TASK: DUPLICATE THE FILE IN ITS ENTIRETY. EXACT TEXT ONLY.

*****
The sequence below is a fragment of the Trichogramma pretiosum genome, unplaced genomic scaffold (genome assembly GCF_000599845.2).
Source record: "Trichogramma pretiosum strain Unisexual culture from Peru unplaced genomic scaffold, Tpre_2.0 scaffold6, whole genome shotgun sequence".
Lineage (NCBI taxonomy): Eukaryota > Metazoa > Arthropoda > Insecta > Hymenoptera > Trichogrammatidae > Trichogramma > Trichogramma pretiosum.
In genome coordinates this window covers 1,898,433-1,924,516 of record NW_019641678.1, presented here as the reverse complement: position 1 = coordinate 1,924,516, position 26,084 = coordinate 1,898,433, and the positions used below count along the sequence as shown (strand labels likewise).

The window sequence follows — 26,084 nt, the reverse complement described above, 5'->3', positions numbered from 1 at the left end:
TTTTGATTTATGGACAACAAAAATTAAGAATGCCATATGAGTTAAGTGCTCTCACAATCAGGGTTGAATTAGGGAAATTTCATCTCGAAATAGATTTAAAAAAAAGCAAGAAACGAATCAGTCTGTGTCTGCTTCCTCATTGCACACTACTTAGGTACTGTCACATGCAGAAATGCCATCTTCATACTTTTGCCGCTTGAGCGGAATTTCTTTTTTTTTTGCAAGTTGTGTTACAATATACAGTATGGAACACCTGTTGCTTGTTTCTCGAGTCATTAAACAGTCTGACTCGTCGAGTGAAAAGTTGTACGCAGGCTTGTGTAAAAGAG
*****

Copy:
The sequence below is a fragment of the Trichogramma pretiosum genome, unplaced genomic scaffold (genome assembly GCF_000599845.2).
Source record: "Trichogramma pretiosum strain Unisexual culture from Peru unplaced genomic scaffold, Tpre_2.0 scaffold6, whole genome shotgun sequence".
Lineage (NCBI taxonomy): Eukaryota > Metazoa > Arthropoda > Insecta > Hymenoptera > Trichogrammatidae > Trichogramma > Trichogramma pretiosum.
In genome coordinates this window covers 1,898,433-1,924,516 of record NW_019641678.1, presented here as the reverse complement: position 1 = coordinate 1,924,516, position 26,084 = coordinate 1,898,433, and the positions used below count along the sequence as shown (strand labels likewise).

The window sequence follows — 26,084 nt, the reverse complement described above, 5'->3', positions numbered from 1 at the left end:
TTTTGATTTATGGACAACAAAAATTAAGAATGCCATATGAGTTAAGTGCTCTCACAATCAGGGTTGAATTAGGGAAATTTCATCTCGAAATAGATTTAAAAAAAAGCAAGAAACGAATCAGTCTGTGTCTGCTTCCTCATTGCACACTACTTAGGTACTGTCACATGCAGAAATGCCATCTTCATACTTTTGCCGCTTGAGCGGAATTTCTTTTTTTTTTGCAAGTTGTGTTACAATATACAGTATGGAACACCTGTTGCTTGTTTCTCGAGTCATTAAACAGTCTGACTCGTCGAGTGAAAAGTTGTACGCAGGCTTGTGTAAAAGAG